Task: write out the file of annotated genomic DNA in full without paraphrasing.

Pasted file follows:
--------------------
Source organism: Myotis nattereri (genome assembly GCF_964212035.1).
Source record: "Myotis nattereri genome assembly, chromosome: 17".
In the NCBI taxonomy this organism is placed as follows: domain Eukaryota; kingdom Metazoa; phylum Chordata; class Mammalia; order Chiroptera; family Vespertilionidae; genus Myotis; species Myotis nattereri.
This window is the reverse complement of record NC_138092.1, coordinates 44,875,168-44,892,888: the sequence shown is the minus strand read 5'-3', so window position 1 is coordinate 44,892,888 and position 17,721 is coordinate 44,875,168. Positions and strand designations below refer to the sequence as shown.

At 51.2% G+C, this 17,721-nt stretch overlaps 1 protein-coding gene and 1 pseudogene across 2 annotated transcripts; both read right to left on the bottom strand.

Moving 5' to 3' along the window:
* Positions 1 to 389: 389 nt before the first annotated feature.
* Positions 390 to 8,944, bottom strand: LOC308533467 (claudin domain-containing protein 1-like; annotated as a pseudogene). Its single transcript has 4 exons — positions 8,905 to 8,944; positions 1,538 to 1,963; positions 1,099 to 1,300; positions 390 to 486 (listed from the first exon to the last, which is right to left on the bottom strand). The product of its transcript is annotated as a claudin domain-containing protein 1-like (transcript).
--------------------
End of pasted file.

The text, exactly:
Source organism: Myotis nattereri (genome assembly GCF_964212035.1).
Source record: "Myotis nattereri genome assembly, chromosome: 17".
In the NCBI taxonomy this organism is placed as follows: domain Eukaryota; kingdom Metazoa; phylum Chordata; class Mammalia; order Chiroptera; family Vespertilionidae; genus Myotis; species Myotis nattereri.
This window is the reverse complement of record NC_138092.1, coordinates 44,875,168-44,892,888: the sequence shown is the minus strand read 5'-3', so window position 1 is coordinate 44,892,888 and position 17,721 is coordinate 44,875,168. Positions and strand designations below refer to the sequence as shown.

At 51.2% G+C, this 17,721-nt stretch overlaps 1 protein-coding gene and 1 pseudogene across 2 annotated transcripts; both read right to left on the bottom strand.

Moving 5' to 3' along the window:
* Positions 1 to 389: 389 nt before the first annotated feature.
* Positions 390 to 8,944, bottom strand: LOC308533467 (claudin domain-containing protein 1-like; annotated as a pseudogene). Its single transcript has 4 exons — positions 8,905 to 8,944; positions 1,538 to 1,963; positions 1,099 to 1,300; positions 390 to 486 (listed from the first exon to the last, which is right to left on the bottom strand). The product of its transcript is annotated as a claudin domain-containing protein 1-like (transcript).